Traces of ancient volcanoes, Pacific Northwest
Harvested basalt boulders, candlelike lighting, a bridge between
MASTERPIECE: A mirroring pond, soft waterfalls, the quiet
resonance of a Japanese style garden
When landscape designers Kathy Swehla and Clayton Varick
realized their clients’ entire yard was composed of basalt
boulders from ancient lava flow, they came to only one conclusion:
Haul in even more rock.
“To solve the problems of the house’s elevation and
bedrock challenges, we dramatically altered the shape and
grade,” Swehla says. They ordered 350 tons of weathered
basalt boulders, 800 yards of soil and an equal number of yards of
gravel and road rock to build the water garden.
The Cheney, Wash., family, who is second and third-generation
Japanese, wanted a natural waterfeature with Asian touches. They
thought it would complement the nontraditional Japanese house that
was being built simultaneously.
“His wife is actually Italian, but she was more
interested in having a Japanese theme,” Swehla says. Rather
than adhering to the strict rules of a Japanese garden, which
Swehla says requires years of intense study, the family wanted a
casual setting and waterfeature to mimic the
The result? A horseshoe-shaped pond that extends approximately
110 feet from one end to the other, with a 6-foot waterfall and
concrete drive-over bridge. The area is accented with Asian
overtones, from design to plantings. The family walks
downhill to the pond
rather than straight across the lawn, which Swehla says gives a
feeling of leaving the home and entering a place of
“You feel like you’re moving into a more natural
setting toward the forest, where there’s a lot of sound from
the water,” Swehla says. “Because it’s lower than
the house, it also blocks out all the other road
A bed of basalt
sat within 6 to 12 inches of the soil surface throughout most of
the site, which created problems for utilities, irrigation,
excavation and piping. Varick built cliffs out of the weathered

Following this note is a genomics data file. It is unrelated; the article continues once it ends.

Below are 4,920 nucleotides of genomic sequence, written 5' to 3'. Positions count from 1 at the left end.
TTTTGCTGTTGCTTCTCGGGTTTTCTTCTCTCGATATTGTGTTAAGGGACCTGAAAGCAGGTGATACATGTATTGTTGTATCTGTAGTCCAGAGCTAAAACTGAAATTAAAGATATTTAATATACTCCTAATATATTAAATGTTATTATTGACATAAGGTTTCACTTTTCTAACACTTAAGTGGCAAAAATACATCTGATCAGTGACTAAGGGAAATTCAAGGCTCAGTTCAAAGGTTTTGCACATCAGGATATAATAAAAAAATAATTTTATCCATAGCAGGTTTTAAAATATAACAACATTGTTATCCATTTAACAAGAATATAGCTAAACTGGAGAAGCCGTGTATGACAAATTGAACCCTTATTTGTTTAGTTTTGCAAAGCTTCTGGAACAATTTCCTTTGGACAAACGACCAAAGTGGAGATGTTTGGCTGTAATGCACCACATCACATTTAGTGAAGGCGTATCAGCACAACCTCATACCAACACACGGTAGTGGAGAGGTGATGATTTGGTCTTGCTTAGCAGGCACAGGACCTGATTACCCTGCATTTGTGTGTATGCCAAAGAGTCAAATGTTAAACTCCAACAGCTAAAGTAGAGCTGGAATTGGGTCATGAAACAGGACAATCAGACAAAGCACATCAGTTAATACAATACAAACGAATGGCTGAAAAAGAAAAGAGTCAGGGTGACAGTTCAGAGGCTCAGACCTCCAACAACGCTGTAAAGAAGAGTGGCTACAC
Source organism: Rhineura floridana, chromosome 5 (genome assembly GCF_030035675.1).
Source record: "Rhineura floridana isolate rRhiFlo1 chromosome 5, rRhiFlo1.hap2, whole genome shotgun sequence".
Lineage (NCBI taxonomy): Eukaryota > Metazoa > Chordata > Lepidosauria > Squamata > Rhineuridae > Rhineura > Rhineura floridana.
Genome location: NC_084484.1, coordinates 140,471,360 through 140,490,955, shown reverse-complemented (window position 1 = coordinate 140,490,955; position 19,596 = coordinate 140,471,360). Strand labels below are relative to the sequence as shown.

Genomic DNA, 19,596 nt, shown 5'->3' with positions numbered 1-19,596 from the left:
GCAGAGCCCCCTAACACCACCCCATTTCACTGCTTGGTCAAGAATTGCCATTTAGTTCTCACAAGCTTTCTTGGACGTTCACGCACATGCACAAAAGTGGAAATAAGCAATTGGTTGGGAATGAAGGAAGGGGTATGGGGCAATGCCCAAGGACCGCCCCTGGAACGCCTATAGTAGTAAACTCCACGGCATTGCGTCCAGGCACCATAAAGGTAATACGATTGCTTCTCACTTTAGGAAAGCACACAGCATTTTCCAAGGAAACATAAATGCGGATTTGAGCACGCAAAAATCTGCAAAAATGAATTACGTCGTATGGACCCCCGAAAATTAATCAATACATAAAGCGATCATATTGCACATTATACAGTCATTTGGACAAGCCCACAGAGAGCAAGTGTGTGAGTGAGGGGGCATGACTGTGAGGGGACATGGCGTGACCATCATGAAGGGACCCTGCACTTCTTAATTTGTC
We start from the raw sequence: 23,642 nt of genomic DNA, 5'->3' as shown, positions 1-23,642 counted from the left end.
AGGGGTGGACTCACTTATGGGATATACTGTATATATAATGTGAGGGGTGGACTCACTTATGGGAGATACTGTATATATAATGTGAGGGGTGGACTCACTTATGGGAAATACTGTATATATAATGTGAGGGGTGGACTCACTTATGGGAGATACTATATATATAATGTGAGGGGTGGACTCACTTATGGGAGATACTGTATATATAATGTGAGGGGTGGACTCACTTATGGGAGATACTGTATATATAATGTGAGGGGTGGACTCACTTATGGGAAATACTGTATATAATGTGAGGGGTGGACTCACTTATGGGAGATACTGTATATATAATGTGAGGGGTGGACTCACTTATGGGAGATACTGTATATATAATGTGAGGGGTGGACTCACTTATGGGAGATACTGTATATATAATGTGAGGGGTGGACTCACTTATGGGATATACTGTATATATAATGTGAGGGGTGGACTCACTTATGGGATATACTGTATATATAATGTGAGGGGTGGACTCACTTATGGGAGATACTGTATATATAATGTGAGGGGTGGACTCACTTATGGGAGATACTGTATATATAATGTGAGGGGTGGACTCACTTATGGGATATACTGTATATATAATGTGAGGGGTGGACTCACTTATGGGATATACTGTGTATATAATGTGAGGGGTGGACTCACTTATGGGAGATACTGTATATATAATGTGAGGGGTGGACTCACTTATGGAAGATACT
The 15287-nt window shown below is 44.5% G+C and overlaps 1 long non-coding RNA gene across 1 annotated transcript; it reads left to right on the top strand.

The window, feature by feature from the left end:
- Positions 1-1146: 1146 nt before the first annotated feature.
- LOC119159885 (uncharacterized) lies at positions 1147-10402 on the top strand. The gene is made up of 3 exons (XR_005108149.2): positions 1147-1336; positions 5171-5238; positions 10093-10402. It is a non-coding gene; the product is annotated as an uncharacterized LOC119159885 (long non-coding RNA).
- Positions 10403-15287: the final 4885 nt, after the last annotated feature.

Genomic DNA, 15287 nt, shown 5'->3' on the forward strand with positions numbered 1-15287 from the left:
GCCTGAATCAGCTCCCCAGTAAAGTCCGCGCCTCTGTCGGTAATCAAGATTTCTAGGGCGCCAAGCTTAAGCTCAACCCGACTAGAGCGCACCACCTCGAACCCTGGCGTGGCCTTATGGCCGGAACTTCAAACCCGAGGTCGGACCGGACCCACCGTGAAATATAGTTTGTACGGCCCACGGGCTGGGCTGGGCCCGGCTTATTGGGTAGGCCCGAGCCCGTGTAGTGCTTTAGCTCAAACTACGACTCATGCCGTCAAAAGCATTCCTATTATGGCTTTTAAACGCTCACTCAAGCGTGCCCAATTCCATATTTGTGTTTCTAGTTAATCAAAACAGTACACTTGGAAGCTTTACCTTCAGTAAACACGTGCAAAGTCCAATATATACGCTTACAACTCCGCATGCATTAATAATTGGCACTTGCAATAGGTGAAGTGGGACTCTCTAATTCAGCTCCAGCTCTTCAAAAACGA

basalt boulders that had been hauled in to support the home’s
foundation. He used one of the cliffs to construct the
For overflow protection, Varick installed a float-controlled
pump instead of a gravity-fed line. The homeowners monitor the
waterfall flow from within the residence. An additional jet was
fitted within the pond to stir the water.
The bridge had just three requirements: It needed to maintain
the waterfall’s height, be constructed without employing
engineers and stay within budget. Varick used a prefabricated
concrete box culvert to build the bridge. It was filled to within 4
feet from the top, then concealed with boulders and acid-etched,
To create an Asian-inspired look, Swehla and Varick selected a
5-foot-tall, 24-foot-long tubular steel railing designed in a
traditional Japanese arch form. At least 50 different varieties of
plantings found in Japan were used in the landscaping.
the area is illuminated by soft lighting. The designers installed
an uplight on the waterfall and two submersibles within the pond,
as well as built-in fixtures covered with stained glass on the
bridge’s columns. The lighting cost $10,000.
“It’s got a wonderful glow,” Swehla
The family enjoys picnicking next to the waterfeature, she
adds. The kids and dogs play in the water from time to time, too.
The property runs right into the Turnbull National Wildlife Refuge,
where migratory birds and other creatures visit on
“It’s a wonderful site where you feel like
you’re in the woods, yet it’s a beautiful home with a
lawn,” Swehla says. “The waterfeature captures your
attention and becomes the focus.”
Kathy Swehla, senior designer, and Clayton Varick, landscape architect, Land Expressions, LLC, Mead, Wash.